Indian Arrival Day Speech
Due to popular demand (both of them), I include below the text (as best I remember it, and based on my sketchy notes) of my speech at the Indian Arrival Day Celebrations in Port Of Spain, Trinidad, May 30, 2006.
One of the great joys of being an author within the Indian diaspora is that I get to meet other authors within the Indian diaspora. And when I do, I typically take the opportunity to ask them each the same question: “Why is Indian-themed writing so popular and so critically acclaimed right now?”
I ask them this because, if you haven’t already noticed, much of the best writing in the world right now is by Indians; not just Indians, but Indians outside of India, and very often from right here in the Caribbean, including one Nobel Prizewinner from Trinidad who shall remain unnamed.
I’ve asked this question of people like Shyam Selvadurai, who is a Sri Lankan writer; M.G. Vassanji, who is an Indian from Tanzania, now recognized as one of the Canada’s foremost authors; Hanif Kureishi, a Pakistani writer who is now a superstar in the UK; Guyana’s David and Cyril Dabydeen; and many others. And I get a variety of responses, most commenting that Indians value education, and thus literacy, and hence can write well. Indeed, I’ve heard it described that for Indians the world over, education is a kind of worship.
I like that, I really do. But I think it was Vassanji who came closest to the truth. He said that Indians are culturally “fence-sitters”. Literally. We exist at the borders of the world, where nations, peoples, races, ethnicities and traditions come into contact. Through this interfacing of traditions, we naturally produce vibrant and novel language and experiences that eventually become translated into literature and other forms of art.
I’ve had the great fortune to have spent much time in India, most recently in February, when I was honoured to give a talk at Jawarlahal Nehru University in Delhi. When I looked across the audience, I saw first saw a sea of homogeneous brown faces. But slowly I came to perceive a new truth, that this was in fact a pluralistic audience. In that room were speakers of Hindi, Bengali, Gujurati, Punjabi, Tamil and so forth. There were Muslims, Hindus, Christians, Jains, Parsis and more. The Indian tradition is one of innate pluralism, I came to understand, and this is indeed the quality that has allowed us to thrive throughout the diaspora, and has allowed us –as Vassanji implied– to succeed in many artistic and intellectual disciplines.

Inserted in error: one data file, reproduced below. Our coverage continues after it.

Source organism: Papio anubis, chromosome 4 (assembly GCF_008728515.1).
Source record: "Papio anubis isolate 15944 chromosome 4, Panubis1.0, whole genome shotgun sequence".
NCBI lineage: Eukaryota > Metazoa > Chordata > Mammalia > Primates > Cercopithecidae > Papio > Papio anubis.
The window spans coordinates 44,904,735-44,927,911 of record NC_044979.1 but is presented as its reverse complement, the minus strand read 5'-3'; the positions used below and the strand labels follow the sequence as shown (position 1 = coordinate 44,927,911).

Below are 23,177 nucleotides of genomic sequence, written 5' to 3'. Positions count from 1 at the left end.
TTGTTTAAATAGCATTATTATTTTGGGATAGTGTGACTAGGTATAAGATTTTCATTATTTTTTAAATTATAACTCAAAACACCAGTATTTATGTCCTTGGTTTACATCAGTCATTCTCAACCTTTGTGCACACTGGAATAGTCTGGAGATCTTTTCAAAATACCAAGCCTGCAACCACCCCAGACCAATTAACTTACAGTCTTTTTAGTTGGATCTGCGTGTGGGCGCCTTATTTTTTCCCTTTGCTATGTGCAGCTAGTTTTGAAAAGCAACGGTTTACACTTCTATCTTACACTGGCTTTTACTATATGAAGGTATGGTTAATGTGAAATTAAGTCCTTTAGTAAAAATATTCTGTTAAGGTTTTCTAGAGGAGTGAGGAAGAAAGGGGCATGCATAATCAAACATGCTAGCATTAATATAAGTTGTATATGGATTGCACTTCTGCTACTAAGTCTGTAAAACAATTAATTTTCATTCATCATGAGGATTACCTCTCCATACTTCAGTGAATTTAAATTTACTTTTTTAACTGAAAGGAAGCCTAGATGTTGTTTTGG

Something remarkable happens to Indians displaced and transplanted in the diaspora. We retain much of what is singularly valuable about being Indian: elements of religion, the importance of family, language, food –oh how we love our curry!– and we discard that which is counterproductive.
Do you know that one of the first things to disappear (or at least be minimized) when Indians leave India is the caste system? Things like caste distinction are anathema to the innate pluralism of which I spoke. What that tells me is that those Indians brave enough to have formed societies in East Africa, the Caribbean, Mauritius, Fiji and elsewhere were forward-looking, adventurous and inclined to embrace “the other”.
(What is “the other”? Well, it’s everyone our ancestors encountered when they spread forth from India: the other races, the other cultures, religions, languages and cuisines.)
Nowhere is that more evident than in the Caribbean, where “the other” is all about. We are innately a multicultural people, so despite the ubiquitous political tensions, it remains natural for us to want to negotiate with other ethnicities who share our physical space.
Let me tell you a story. I used to be a public school teacher in Toronto. One day, one of my White colleagues came to me to tell me about a Guyanese student he had. This student told him once, “Teacha, Ravi teef me pencil.”